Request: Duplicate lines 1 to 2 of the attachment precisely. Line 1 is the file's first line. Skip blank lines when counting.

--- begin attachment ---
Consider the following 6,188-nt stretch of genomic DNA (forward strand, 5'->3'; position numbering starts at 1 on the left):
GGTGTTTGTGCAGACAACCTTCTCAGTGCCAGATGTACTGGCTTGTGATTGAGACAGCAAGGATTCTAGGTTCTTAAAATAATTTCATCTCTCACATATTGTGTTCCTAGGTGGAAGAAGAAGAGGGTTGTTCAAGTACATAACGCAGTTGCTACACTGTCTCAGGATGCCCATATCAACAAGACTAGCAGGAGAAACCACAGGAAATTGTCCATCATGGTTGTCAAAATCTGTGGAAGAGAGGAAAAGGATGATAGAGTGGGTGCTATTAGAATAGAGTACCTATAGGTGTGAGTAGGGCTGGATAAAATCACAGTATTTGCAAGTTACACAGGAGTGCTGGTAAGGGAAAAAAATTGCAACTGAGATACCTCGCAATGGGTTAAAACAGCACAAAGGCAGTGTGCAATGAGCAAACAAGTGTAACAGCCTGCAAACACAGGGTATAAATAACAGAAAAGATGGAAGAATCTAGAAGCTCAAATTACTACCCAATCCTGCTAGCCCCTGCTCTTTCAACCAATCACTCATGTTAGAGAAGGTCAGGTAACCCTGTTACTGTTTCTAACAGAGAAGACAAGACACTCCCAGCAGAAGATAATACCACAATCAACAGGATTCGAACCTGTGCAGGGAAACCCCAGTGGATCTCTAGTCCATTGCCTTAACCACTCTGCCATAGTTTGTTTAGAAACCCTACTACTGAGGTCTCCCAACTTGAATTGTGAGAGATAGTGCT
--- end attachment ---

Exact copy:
Consider the following 6,188-nt stretch of genomic DNA (forward strand, 5'->3'; position numbering starts at 1 on the left):
GGTGTTTGTGCAGACAACCTTCTCAGTGCCAGATGTACTGGCTTGTGATTGAGACAGCAAGGATTCTAGGTTCTTAAAATAATTTCATCTCTCACATATTGTGTTCCTAGGTGGAAGAAGAAGAGGGTTGTTCAAGTACATAACGCAGTTGCTACACTGTCTCAGGATGCCCATATCAACAAGACTAGCAGGAGAAACCACAGGAAATTGTCCATCATGGTTGTCAAAATCTGTGGAAGAGAGGAAAAGGATGATAGAGTGGGTGCTATTAGAATAGAGTACCTATAGGTGTGAGTAGGGCTGGATAAAATCACAGTATTTGCAAGTTACACAGGAGTGCTGGTAAGGGAAAAAAATTGCAACTGAGATACCTCGCAATGGGTTAAAACAGCACAAAGGCAGTGTGCAATGAGCAAACAAGTGTAACAGCCTGCAAACACAGGGTATAAATAACAGAAAAGATGGAAGAATCTAGAAGCTCAAATTACTACCCAATCCTGCTAGCCCCTGCTCTTTCAACCAATCACTCATGTTAGAGAAGGTCAGGTAACCCTGTTACTGTTTCTAACAGAGAAGACAAGACACTCCCAGCAGAAGATAATACCACAATCAACAGGATTCGAACCTGTGCAGGGAAACCCCAGTGGATCTCTAGTCCATTGCCTTAACCACTCTGCCATAGTTTGTTTAGAAACCCTACTACTGAGGTCTCCCAACTTGAATTGTGAGAGATAGTGCT